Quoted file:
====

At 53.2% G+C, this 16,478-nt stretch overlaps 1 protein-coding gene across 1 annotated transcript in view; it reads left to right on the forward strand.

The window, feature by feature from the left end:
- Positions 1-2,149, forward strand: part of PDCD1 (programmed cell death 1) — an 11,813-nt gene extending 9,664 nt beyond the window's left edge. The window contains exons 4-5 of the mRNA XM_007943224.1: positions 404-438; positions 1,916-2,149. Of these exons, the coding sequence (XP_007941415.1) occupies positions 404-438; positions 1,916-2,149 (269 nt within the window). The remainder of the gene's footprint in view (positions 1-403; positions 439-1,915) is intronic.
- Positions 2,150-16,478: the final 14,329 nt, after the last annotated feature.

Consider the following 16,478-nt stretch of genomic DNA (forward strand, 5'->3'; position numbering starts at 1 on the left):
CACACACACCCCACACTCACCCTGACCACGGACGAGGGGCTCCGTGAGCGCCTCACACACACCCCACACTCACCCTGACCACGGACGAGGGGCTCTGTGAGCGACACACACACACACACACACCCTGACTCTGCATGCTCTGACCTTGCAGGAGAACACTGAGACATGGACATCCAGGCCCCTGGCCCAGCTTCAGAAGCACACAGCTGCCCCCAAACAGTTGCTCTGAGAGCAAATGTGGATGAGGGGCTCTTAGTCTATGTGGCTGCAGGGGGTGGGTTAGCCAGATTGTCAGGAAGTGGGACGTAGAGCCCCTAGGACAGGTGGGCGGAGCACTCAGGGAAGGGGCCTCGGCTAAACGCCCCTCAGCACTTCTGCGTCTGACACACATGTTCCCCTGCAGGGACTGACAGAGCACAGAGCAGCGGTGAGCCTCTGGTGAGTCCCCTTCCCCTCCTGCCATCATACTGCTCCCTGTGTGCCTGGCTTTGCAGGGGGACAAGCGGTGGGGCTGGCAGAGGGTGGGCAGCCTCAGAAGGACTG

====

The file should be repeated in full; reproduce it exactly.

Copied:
At 53.2% G+C, this 16,478-nt stretch overlaps 1 protein-coding gene across 1 annotated transcript in view; it reads left to right on the forward strand.

The window, feature by feature from the left end:
- Positions 1-2,149, forward strand: part of PDCD1 (programmed cell death 1) — an 11,813-nt gene extending 9,664 nt beyond the window's left edge. The window contains exons 4-5 of the mRNA XM_007943224.1: positions 404-438; positions 1,916-2,149. Of these exons, the coding sequence (XP_007941415.1) occupies positions 404-438; positions 1,916-2,149 (269 nt within the window). The remainder of the gene's footprint in view (positions 1-403; positions 439-1,915) is intronic.
- Positions 2,150-16,478: the final 14,329 nt, after the last annotated feature.

Consider the following 16,478-nt stretch of genomic DNA (forward strand, 5'->3'; position numbering starts at 1 on the left):
CACACACACCCCACACTCACCCTGACCACGGACGAGGGGCTCCGTGAGCGCCTCACACACACCCCACACTCACCCTGACCACGGACGAGGGGCTCTGTGAGCGACACACACACACACACACACCCTGACTCTGCATGCTCTGACCTTGCAGGAGAACACTGAGACATGGACATCCAGGCCCCTGGCCCAGCTTCAGAAGCACACAGCTGCCCCCAAACAGTTGCTCTGAGAGCAAATGTGGATGAGGGGCTCTTAGTCTATGTGGCTGCAGGGGGTGGGTTAGCCAGATTGTCAGGAAGTGGGACGTAGAGCCCCTAGGACAGGTGGGCGGAGCACTCAGGGAAGGGGCCTCGGCTAAACGCCCCTCAGCACTTCTGCGTCTGACACACATGTTCCCCTGCAGGGACTGACAGAGCACAGAGCAGCGGTGAGCCTCTGGTGAGTCCCCTTCCCCTCCTGCCATCATACTGCTCCCTGTGTGCCTGGCTTTGCAGGGGGACAAGCGGTGGGGCTGGCAGAGGGTGGGCAGCCTCAGAAGGACTG